So if you are suffering with underactive thyroid symptoms, but have yet to be diagnosed, you need a more thorough evaluation.
One of the most frequent questions I get asked by new patients suffering from low thyroid symptoms is why we do a functional neurological exam on them. There are several reasons why we do this. First, the brain directly communicates with the thyroid. The brain tells the pituitary to talk to the hypothalamus to tell the thyroid to release hormones. Kind of like a domino effect.
The brain also directly communicates with the stomach and intestines (which is what we call the gastrointestinal system) through the vagal nerve. In previous posts I have talked about how important the gastrointestinal system is in patients with low thyroid symptoms. If you have been reading or watching then you know the number one cause of low thyroid symptoms in the United States is an autoimmune condition called Hashimoto’s Thyroiditis. 85 to 95% of all low thyroid conditions in the United States as an autoimmune condition of the thyroid.
The liver and spleen have a huge effect on the immune system, and are also directly connected to the brain through the autonomic nervous system. Researchers have known for years that if you damage the vagus nerve, you will have dysfunction of the organs that we talked about. When those organs don’t function correctly, the thyroid health is directly and negatively impacted.
The gastrointestinal tract and liver also convert inactive thyroid hormones into active ones. So if they are not functioning correctly, you will not have enough active thyroid hormone to bind to the receptor sites. That will translate into low thyroid symptoms like brain fog, constipation, hair loss, weight gain, fatigue, insomnia, and all the other low thyroid symptoms.
Another important reason why we do function neurological exam on all patients complaining of low thyroid symptoms is because we want to check and see how the brain is functioning, particularly the cerebellum and the basal ganglia. Research has shown that these two areas in the brain can also be attacked just like the thyroid is attacked in people with Hashimoto’s Thyroiditis.
If you are still suffering with low thyroid symptoms, make sure you find a doctor that knows we’ve just talked about. You want to make sure that you get more than just your TSH and free T3 and free T4 checked when you are trying to find the cause of why you are still suffering with symptoms of hypothyroidism.
If you’re suffering from the thyroid problems and can’t get off the extra pounds, we may have a solution for you.
One of the most frustrating symptoms associated with low thyroid is weight gain. Although patients may have several symptoms associated with low thyroid, this is the one they often look most forward to resolving with help and support. It is extremely frustrating to eat like a bird, exercise like an athlete, and still not budge on the scales.
Here is a real conversation one of my patients had with her doctor. (not for the faint of heart)
Patient: “I can’t lose weight. I am exercising every day, watching what I eat, taking my thyroid medication, but still can’t make any progress. What can I do?”
Doctor: “Did you ever see anyone come out of a concentration camp that was fat?”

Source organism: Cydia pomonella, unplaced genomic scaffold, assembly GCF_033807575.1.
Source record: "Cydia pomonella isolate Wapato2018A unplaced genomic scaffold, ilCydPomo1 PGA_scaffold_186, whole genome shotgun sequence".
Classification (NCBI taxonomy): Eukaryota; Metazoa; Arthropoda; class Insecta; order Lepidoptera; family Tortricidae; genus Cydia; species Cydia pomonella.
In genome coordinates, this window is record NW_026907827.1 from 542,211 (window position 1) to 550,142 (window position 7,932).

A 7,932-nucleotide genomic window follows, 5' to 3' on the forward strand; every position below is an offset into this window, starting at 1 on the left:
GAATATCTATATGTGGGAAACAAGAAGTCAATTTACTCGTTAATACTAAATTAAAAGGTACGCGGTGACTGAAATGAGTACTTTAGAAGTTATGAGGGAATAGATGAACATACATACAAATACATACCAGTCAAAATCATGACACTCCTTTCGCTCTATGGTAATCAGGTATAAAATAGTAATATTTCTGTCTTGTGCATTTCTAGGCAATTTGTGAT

Doctor: “Did you ever see anyone come out of a concentration camp that was fat?”
Patient: “No. Are suggesting I starve myself? That isn’t healthy.”
Doctor: “You are probably just eating too much.”
How about that for bedside manner? That is the kind of recommendations that some patients are given.
I realize that this is probably an isolated case, but there are many women are told to starve themselves to achieve weight loss.
Now I am the first to admit, starting off in practice I did not pay too much attention to the weight issues of our patients. I felt it was more important to get the body to heal itself so it could get rid of the other symptoms associated with low thyroid, and the weight would take care of itself. My staff had told me that the weight was a very big issue and that I needed to be more sensitive to that aspect of the healing process. I would ask patients how they were doing, and the first thing they would talk about it the weight loss. After asking about their other symptoms, it was common to hear “oh I sleep better now, don’t have brain fog, my IBS is gone, not depressed, but I lost 18 pounds already.” They would forget about the other symptoms they used to have, and focus on the weight loss. It finally hit me, this is one symptom of major importance to the patient, and I needed to address it as such.
The inability to lose weight is often the symptom that prompts patients to seek out low thyroid treatment with their primary care physician. Unfortunately, the inability to lose weight isn’t always resolved once treatment begins.
If you’re in this situation, ask your physician or practitioner this question: why you are still having difficulty losing weight. If the answer is, “You just need to eat less,” or “You need to exercise more,” you should consider other support options and answers.
Although diet and exercise are important for everyone, there are many factors play a huge role in the weight issues.
Blood sugar, adrenal function, inflammation, GI function, and how the body is functionally working all could be contributing to your weight issue. If you are suffering with hypothyroid symptoms and still cannot lose the weight, find a doctor that will listen you, dig deep to find out what could be causing your symptoms, and will work with you to achieve your health goals.